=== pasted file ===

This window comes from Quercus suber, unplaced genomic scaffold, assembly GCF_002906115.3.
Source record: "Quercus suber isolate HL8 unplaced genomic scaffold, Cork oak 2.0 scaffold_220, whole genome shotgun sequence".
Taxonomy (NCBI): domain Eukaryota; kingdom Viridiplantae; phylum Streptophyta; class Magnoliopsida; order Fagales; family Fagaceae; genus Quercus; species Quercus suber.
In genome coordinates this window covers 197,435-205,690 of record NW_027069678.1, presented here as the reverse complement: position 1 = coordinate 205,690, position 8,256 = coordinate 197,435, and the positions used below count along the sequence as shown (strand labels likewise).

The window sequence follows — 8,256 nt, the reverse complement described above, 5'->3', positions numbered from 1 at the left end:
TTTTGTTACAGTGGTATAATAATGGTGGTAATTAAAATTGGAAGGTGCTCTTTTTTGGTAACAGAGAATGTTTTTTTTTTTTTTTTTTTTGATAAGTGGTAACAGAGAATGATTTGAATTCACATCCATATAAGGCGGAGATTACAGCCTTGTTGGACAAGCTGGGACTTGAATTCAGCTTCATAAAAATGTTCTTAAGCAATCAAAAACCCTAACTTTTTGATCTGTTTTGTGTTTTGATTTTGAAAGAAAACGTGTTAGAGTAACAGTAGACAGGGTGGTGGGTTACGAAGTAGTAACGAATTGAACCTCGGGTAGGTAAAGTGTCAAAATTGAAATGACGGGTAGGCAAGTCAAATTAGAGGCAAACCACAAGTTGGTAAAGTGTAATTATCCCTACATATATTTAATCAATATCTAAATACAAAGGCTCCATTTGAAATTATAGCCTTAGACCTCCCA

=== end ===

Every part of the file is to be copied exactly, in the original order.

This window comes from Quercus suber, unplaced genomic scaffold, assembly GCF_002906115.3.
Source record: "Quercus suber isolate HL8 unplaced genomic scaffold, Cork oak 2.0 scaffold_220, whole genome shotgun sequence".
Taxonomy (NCBI): domain Eukaryota; kingdom Viridiplantae; phylum Streptophyta; class Magnoliopsida; order Fagales; family Fagaceae; genus Quercus; species Quercus suber.
In genome coordinates this window covers 197,435-205,690 of record NW_027069678.1, presented here as the reverse complement: position 1 = coordinate 205,690, position 8,256 = coordinate 197,435, and the positions used below count along the sequence as shown (strand labels likewise).

The window sequence follows — 8,256 nt, the reverse complement described above, 5'->3', positions numbered from 1 at the left end:
TTTTGTTACAGTGGTATAATAATGGTGGTAATTAAAATTGGAAGGTGCTCTTTTTTGGTAACAGAGAATGTTTTTTTTTTTTTTTTTTTTGATAAGTGGTAACAGAGAATGATTTGAATTCACATCCATATAAGGCGGAGATTACAGCCTTGTTGGACAAGCTGGGACTTGAATTCAGCTTCATAAAAATGTTCTTAAGCAATCAAAAACCCTAACTTTTTGATCTGTTTTGTGTTTTGATTTTGAAAGAAAACGTGTTAGAGTAACAGTAGACAGGGTGGTGGGTTACGAAGTAGTAACGAATTGAACCTCGGGTAGGTAAAGTGTCAAAATTGAAATGACGGGTAGGCAAGTCAAATTAGAGGCAAACCACAAGTTGGTAAAGTGTAATTATCCCTACATATATTTAATCAATATCTAAATACAAAGGCTCCATTTGAAATTATAGCCTTAGACCTCCCA